Meat Imported From Mexico May Not Be Safe--Report : LUSENET : Grassroots Information Coordination Center (GICC) : One Thread

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Friday February 16 5:26 PM ET Meat Imported From Mexico May Not Be Safe--Report

By Keith Mulvihill

NEW YORK (Reuters Health) - Meat that is imported into the United States from Mexico may not be up to the current health and safety standards of the US Department of Agriculture (USDA) and may pose a health threat to Americans, according to a letter to President Bush (news - web sites) from Congresswomen Marcy Kaptur, a Democrat from Ohio.

``A significant proportion of the meat consumed on America's tables is imported from other countries,'' Kaptur notes. In 1999, the US imported 11 million pounds of meat from Mexico, according to Center for Science in the Public Interest (CSPI), a not-for-profit health advocacy group based in Washington, DC.

``I want to relay my serious concern about the safety of meats imported into the United States from Mexico, and urge you to consider this matter to be of significant magnitude to be worthy of discussion with Mexican President Vicente Fox...,'' the letter states.

The letter was sent to President Bush on Wednesday of this week, the same day that the CSPI released an announcement stating the USDA is ignoring the possibility of contaminated meat imported from Mexico into the United States.

Congresswomen Kaptur and the CSPI have been working on this issue for several months, a spokesperson for Kaptur told Reuters Health.

``Recent data on foreign meat and poultry plant inspections obtained from the USDA show that Mexico had the highest proportion of meat and poultry plants which failed to pass inspection by USDA's auditors. In fact, in one period during 1998-1999, a full 50% of the Mexican plants inspected were found to be unsanitary,'' according to Kaptur's letter.

The CSPI announcement notes that in the spring of 1999, 8 out of 25 Mexican meat and poultry plants ``flunked USDA's inspections because of such violations as fecal contamination, not having hand soap at the workers' hand-washing facilities, meat being stored under (unsanitary) conditions, failure to sanitize contaminated equipment, and failure to conduct bacteria tests on a random basis.''

In addition, the group states that ``USDA inspectors also found serious deficiencies in the Mexican laboratories that are supposed to test the meat for deadly Salmonella bacteria.''

Despite the fact that the USDA re-audited the Mexican plants, the ``USDA inspections indicate little progress in the correction of deficiencies identified in these audits despite assurances from the Mexican government,'' Kaptur writes.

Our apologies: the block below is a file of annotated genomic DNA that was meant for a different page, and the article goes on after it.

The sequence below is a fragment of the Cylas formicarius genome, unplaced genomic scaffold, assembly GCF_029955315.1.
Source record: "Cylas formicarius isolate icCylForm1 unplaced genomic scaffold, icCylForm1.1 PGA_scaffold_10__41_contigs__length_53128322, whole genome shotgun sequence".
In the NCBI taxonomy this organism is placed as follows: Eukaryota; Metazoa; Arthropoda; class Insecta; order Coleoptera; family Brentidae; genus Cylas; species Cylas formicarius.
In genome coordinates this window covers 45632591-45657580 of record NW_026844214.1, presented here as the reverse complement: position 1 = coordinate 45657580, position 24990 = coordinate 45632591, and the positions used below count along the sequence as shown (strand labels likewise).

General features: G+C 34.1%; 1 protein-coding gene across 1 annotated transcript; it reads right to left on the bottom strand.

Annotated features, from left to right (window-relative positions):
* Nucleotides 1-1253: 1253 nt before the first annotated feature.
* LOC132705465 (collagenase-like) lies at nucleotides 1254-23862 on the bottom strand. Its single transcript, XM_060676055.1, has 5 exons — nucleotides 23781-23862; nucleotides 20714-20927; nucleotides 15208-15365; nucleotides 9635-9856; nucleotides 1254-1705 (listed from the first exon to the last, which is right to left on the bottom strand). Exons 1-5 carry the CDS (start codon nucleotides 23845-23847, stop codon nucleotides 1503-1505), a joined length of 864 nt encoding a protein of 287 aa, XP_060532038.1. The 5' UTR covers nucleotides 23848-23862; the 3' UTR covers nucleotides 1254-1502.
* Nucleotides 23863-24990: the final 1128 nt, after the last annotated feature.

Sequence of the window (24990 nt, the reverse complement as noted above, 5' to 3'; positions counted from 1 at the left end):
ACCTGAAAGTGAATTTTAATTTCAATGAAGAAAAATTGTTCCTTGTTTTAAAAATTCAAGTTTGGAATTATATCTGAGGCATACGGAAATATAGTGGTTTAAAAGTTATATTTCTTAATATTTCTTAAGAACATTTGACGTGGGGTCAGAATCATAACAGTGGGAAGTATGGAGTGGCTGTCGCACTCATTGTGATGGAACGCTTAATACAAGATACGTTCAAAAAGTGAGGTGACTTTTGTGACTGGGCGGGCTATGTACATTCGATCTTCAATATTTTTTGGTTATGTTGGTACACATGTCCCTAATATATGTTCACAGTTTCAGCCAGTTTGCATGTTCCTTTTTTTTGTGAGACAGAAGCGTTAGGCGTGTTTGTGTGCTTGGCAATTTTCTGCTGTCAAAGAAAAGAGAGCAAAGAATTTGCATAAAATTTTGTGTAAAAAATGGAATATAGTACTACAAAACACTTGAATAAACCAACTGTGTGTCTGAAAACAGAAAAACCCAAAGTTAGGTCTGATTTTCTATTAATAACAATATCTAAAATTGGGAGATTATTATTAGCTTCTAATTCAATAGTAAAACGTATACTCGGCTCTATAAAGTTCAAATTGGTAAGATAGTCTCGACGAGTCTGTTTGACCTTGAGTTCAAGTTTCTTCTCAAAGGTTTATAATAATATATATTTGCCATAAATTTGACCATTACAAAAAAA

``In addition, USDA paradoxically declared late last year that Mexico has a meat and poultry inspection system basically equivalent to those domestically. Clearly, this is not the case,'' Kaptur concludes.

``Currently, nobody knows whether or not meat being imported from Mexico is contaminated,'' Benjamin Cohen, a staff attorney at CSPI, told Reuters Health.

``We are asking Congress to tell the USDA to audit the entire meat processing systems in Mexico or cease to import from the unaudited plants,'' he added.

In general, the USDA randomly checks all meat coming into the United States. The USDA method evaluates about 20% of all meat imports, Cohen explained.

However, ``it is only a visual inspection, which does not detect pathogens like Salmonella which can only be detected by laboratory analysis,'' Cohen told Reuters Health.

In general, there is no way to know the country of origin for meat sold in the US, Cohen pointed out.

``All people can do is tell Congress to be tougher on the USDA so that they monitor this matter more closely,'' he said.

In her letter to President Bush, Kaptur notes, ``While precise data on the incidence of illness associated with meat and poultry products are limited, USDA reports that data from varied sources suggest that food-borne microbial pathogens may account for up to 7 million cases of food-borne illness each year, and up to 7,000 deaths. Of these, nearly 5 million cases of illness and more than 4,000 deaths may be associated with meat and poultry products.''

-- K (, February 19, 2001

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